Property firm REO, whose portfolio includes Battersea Power Station, owes millions of euro to its banks, and to the Irish taxpayer.
The company owes a total of €2bn to its banks. This includes nearly €1bn owed to Nama, Ireland’s National Asset Management Agency – set up by the Irish government to take on the debts of banks bailed out in the financial crisis.
With a property portfolio valued at €1.3bn (including the Battersea site, whose valuation is problematic in itself), the company’s debts now far outstrip its assets.
That’s not the end of REO’s problems: it recorded a pre-tax loss of £900m for the 14 months to February 2010. The announcement of those accounts, in June this year, caused a 50% fall in the company’s share price, taking it down to just 8 pence per share, and a market value below £40m. The company is not in good financial health.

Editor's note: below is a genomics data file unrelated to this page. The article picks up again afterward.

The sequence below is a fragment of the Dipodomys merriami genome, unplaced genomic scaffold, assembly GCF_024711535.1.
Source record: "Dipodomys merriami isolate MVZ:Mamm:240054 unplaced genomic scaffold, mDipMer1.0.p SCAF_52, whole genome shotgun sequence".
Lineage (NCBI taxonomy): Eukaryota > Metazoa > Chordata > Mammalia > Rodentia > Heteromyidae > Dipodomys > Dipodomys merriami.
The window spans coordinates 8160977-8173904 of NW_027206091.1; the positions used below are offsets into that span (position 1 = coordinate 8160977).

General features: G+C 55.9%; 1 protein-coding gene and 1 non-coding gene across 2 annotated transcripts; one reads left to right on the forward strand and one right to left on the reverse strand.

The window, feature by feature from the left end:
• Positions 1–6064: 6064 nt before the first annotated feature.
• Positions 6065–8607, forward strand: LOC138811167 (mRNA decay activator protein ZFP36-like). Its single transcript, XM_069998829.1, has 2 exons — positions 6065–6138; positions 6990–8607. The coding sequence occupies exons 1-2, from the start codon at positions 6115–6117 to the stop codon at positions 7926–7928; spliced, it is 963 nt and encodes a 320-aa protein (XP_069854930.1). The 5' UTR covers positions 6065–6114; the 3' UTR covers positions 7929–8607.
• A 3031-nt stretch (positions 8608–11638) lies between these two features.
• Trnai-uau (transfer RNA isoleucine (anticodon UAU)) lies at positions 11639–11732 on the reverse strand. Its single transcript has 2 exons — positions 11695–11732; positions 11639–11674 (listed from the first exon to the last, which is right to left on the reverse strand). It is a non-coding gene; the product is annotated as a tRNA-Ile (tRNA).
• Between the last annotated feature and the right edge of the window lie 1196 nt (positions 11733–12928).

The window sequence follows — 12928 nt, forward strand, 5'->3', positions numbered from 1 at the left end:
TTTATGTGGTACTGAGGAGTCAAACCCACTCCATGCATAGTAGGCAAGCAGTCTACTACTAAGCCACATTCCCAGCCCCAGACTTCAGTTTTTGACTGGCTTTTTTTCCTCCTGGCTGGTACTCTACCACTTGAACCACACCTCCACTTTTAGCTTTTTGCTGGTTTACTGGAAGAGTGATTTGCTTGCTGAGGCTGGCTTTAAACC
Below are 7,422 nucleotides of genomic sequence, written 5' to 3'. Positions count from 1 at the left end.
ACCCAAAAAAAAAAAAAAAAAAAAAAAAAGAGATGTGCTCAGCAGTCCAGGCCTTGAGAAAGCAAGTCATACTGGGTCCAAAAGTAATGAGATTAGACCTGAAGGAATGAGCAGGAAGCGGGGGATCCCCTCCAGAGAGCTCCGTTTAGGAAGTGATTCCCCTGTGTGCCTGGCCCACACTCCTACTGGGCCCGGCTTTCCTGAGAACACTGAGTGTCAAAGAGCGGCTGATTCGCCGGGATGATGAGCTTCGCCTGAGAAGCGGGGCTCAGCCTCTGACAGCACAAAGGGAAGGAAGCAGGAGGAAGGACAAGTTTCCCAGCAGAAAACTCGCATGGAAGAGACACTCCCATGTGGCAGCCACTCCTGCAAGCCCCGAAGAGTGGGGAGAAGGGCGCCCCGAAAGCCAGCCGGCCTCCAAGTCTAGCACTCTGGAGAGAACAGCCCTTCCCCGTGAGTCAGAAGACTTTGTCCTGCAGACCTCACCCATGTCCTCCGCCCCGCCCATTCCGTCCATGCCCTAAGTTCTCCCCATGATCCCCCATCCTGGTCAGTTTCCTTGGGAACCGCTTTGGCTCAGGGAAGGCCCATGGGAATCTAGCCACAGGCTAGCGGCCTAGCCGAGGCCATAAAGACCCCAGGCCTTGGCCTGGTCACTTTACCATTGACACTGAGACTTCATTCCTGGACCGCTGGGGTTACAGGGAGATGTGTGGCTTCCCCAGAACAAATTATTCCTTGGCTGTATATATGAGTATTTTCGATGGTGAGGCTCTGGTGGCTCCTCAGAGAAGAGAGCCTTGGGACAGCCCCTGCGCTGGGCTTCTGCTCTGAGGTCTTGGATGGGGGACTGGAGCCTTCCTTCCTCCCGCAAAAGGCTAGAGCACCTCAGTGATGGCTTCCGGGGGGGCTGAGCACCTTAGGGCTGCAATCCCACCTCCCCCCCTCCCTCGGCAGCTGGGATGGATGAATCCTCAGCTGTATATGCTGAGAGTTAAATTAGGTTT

So it’s perhaps not surprising that REO are looking to separate the potentially lucrative Battersea Power Station site from the company as a whole. They hope to draw off the property into a separate company, and list it on the stock market before the end of the year.
Investment partners are being sought to help fund the project, with international property groups and Middle Eastern wealth funds thought to be expressing interest.
But these grand plans could be brought to a halt if Wandsworth Borough Council decide not to grant planning permission. Elsewhere on the Spectacle Blog you can find out more about the historical preservation groups who are opposing the developer’s plans for the site.
You can also watch our interview with Alex Baldwin of the Victorian Society and other clips about the power station in the Spectacle video archive.